But the hour is coming, and now is, when the true worshipers will worship the Father in spirit and truth; for the Father is seeking such to worship Him. (John 4:23)
Christianity still ranks as the largest ‘religion’ with an estimated over 2 billion followers. Yet it also claims the largest number of different ‘denominations’ – estimated at around 43 000 – with an estimate of around 40 significant doctrinal differences that create separation. In the face of all of this, its not surprising that that many non-Christians or new Christians raise the rather confused question: Which of them is right? It’s a question that seems to have crossed my path a few times recently, and it’s essentially the question with which the Samaritan woman confronted Jesus in this Scripture. It’s one worth considering, especially in end times, when division within the church has become more pronounced and doctrinal differences dictate the form and nature of individual worship.
We can never fully measure Christianity in terms of numbers, because estimates cannot possibly take into account the individual believers who do not have church membership due to circumstances, location and other reasons such as the necessity to be ‘underground’ in many parts of the world. I also don’t believe that God is at all interested in numbers – which, sadly, is often the measure of ‘success’ of today’s business-church. But they do offer a ‘for instance,’ a general picture that provides some insight.
The sad truth that emerges is that the number of ‘counted’ Christians has in fact dropped since 2011 while other religions have gained in popularity, particularly those with a mystic, ‘esoteric’ attraction, and others, like Islam, appear to have grown in power if not in actual numbers, even in traditionally Christian regions of the world. Against this backdrop, we find Christian leaders calling for unity – an excellent call, on the surface, but the trend appears to be that we are to stand in unity with other religions. We are to come together in unified prayer with other faiths, each of us worshiping and praying to our different ‘gods’ together, in unity. This may well be the ‘beginning of the end,’ the catalyst that starts the ball of apostasy rolling in earnest.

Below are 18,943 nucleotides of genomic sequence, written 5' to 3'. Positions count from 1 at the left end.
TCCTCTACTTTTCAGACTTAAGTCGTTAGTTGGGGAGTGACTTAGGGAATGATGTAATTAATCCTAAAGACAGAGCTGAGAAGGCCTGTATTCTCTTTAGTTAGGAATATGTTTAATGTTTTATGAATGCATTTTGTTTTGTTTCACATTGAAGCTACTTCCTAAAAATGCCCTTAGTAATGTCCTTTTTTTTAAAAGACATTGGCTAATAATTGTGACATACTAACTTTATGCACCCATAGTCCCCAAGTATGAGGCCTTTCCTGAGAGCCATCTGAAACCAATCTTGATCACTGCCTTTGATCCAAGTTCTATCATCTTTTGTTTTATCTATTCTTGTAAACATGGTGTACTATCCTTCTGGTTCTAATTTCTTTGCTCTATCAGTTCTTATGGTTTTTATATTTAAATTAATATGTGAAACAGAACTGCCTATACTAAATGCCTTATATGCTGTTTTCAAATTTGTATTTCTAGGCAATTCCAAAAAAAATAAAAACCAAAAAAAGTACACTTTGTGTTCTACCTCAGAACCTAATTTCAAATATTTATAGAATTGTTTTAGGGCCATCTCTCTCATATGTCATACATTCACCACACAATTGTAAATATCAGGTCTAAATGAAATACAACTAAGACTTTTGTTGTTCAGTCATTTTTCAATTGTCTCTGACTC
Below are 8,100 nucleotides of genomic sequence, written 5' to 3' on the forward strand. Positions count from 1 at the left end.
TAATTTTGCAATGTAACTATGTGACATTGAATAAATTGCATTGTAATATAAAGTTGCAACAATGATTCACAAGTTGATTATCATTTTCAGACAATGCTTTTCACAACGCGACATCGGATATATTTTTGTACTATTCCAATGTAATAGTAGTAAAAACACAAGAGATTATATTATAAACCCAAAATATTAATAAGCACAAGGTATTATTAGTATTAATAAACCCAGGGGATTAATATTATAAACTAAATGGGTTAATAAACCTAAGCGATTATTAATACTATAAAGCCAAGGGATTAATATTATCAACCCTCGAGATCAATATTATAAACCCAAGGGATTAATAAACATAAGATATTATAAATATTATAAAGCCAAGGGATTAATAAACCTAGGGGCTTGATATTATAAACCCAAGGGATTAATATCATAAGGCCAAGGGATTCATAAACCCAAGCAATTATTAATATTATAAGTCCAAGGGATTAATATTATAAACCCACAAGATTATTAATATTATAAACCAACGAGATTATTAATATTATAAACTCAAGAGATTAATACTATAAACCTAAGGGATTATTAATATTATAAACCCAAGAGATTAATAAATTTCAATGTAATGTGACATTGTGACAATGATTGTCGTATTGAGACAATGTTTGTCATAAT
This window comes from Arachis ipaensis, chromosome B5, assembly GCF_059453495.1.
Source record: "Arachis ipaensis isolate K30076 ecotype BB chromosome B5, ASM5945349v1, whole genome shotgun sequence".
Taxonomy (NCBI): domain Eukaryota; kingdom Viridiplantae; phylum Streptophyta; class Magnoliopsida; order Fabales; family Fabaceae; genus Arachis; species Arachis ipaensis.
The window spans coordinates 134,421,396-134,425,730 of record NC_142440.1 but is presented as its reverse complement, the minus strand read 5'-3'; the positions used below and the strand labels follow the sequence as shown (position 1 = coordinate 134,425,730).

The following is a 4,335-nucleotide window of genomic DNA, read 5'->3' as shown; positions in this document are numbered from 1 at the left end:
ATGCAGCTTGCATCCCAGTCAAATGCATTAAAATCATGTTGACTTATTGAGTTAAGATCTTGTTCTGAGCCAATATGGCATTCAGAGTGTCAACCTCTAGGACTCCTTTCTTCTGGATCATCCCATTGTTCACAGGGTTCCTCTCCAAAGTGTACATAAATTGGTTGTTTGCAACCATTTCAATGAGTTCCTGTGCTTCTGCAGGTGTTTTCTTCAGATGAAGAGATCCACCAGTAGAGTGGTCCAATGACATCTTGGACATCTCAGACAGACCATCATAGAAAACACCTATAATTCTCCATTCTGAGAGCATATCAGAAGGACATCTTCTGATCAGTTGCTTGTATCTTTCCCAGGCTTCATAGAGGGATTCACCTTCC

Today’s verse highlights the true nature of worship for followers of Christ. It is the defining characteristic that God has always intended for His people. And it cuts through the great denominational/religious/doctrinal debate like the proverbial hot knife through butter. Throughout the Bible, we can find countless verses that direct us to ‘real’ worship, or which call both believers and religious leaders to task over their form and nature of religious ritual. Jesus Himself challenges and rebukes without hesitation those who make the Law their religion. Over and over, we find truth that reveals worship as being of the heart, of grace, rather than of the Law.
Scripture indicates that true Christianity will become more and more ‘unpopular.’ It’s no stretch of the imagination to see that even whole churches will turn aside from worship in Spirit and Truth, demanding teaching that is comfortable and self-gratifying and pursuing what Paul calls ‘doctrines of demons.’ The tragic truth is that the church itself is becoming its own worst enemy. If we’re honest, we don’t need Satan or the attack of other religions to divide the church and bring about her destruction. We’re losing the real focus of our faith – Christ and Him cruficified, resurrected, and glorified – and are slowly creating our own demise.
Today’s verse, more than ever before in history, is the simple yet life-changing challenge to each and every believer. It is a call to the divine purpose for our lives. Are we willing to stand as the kind of worshiper the Father seeks? It’s going to mean that, at some point, we may be called to separate ourselves from those who are not. They may be people we know and love, people we have fellowshipped with for many years, perhaps even those who loved, taught and discipled us in our early Christian walk. Jesus talks of this – we may be called to leave our father, mother, brothers or sisters. Following Christ will set one against the other, dividing houses and families, and none more tragically than the church.